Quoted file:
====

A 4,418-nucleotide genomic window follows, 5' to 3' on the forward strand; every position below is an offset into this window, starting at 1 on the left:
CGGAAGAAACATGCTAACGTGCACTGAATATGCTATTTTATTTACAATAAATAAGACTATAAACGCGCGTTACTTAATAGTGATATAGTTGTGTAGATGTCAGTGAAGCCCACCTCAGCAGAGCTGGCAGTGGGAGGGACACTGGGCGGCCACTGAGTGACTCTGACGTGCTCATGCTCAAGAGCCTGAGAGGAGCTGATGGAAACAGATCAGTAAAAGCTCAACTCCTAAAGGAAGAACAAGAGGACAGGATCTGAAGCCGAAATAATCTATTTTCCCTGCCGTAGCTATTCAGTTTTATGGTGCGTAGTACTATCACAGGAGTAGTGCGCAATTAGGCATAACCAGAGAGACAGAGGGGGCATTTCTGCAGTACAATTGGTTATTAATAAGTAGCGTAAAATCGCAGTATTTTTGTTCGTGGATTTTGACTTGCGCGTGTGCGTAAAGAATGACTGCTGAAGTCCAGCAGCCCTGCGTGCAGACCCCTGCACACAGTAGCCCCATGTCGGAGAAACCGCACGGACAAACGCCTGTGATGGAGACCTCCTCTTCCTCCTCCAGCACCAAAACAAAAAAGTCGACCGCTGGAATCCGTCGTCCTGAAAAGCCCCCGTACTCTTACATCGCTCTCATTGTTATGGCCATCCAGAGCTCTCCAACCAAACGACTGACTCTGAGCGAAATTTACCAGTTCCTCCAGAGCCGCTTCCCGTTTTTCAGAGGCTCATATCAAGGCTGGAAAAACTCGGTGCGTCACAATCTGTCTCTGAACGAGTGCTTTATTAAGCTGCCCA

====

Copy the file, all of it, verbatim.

A 4,418-nucleotide genomic window follows, 5' to 3' on the forward strand; every position below is an offset into this window, starting at 1 on the left:
CGGAAGAAACATGCTAACGTGCACTGAATATGCTATTTTATTTACAATAAATAAGACTATAAACGCGCGTTACTTAATAGTGATATAGTTGTGTAGATGTCAGTGAAGCCCACCTCAGCAGAGCTGGCAGTGGGAGGGACACTGGGCGGCCACTGAGTGACTCTGACGTGCTCATGCTCAAGAGCCTGAGAGGAGCTGATGGAAACAGATCAGTAAAAGCTCAACTCCTAAAGGAAGAACAAGAGGACAGGATCTGAAGCCGAAATAATCTATTTTCCCTGCCGTAGCTATTCAGTTTTATGGTGCGTAGTACTATCACAGGAGTAGTGCGCAATTAGGCATAACCAGAGAGACAGAGGGGGCATTTCTGCAGTACAATTGGTTATTAATAAGTAGCGTAAAATCGCAGTATTTTTGTTCGTGGATTTTGACTTGCGCGTGTGCGTAAAGAATGACTGCTGAAGTCCAGCAGCCCTGCGTGCAGACCCCTGCACACAGTAGCCCCATGTCGGAGAAACCGCACGGACAAACGCCTGTGATGGAGACCTCCTCTTCCTCCTCCAGCACCAAAACAAAAAAGTCGACCGCTGGAATCCGTCGTCCTGAAAAGCCCCCGTACTCTTACATCGCTCTCATTGTTATGGCCATCCAGAGCTCTCCAACCAAACGACTGACTCTGAGCGAAATTTACCAGTTCCTCCAGAGCCGCTTCCCGTTTTTCAGAGGCTCATATCAAGGCTGGAAAAACTCGGTGCGTCACAATCTGTCTCTGAACGAGTGCTTTATTAAGCTGCCCA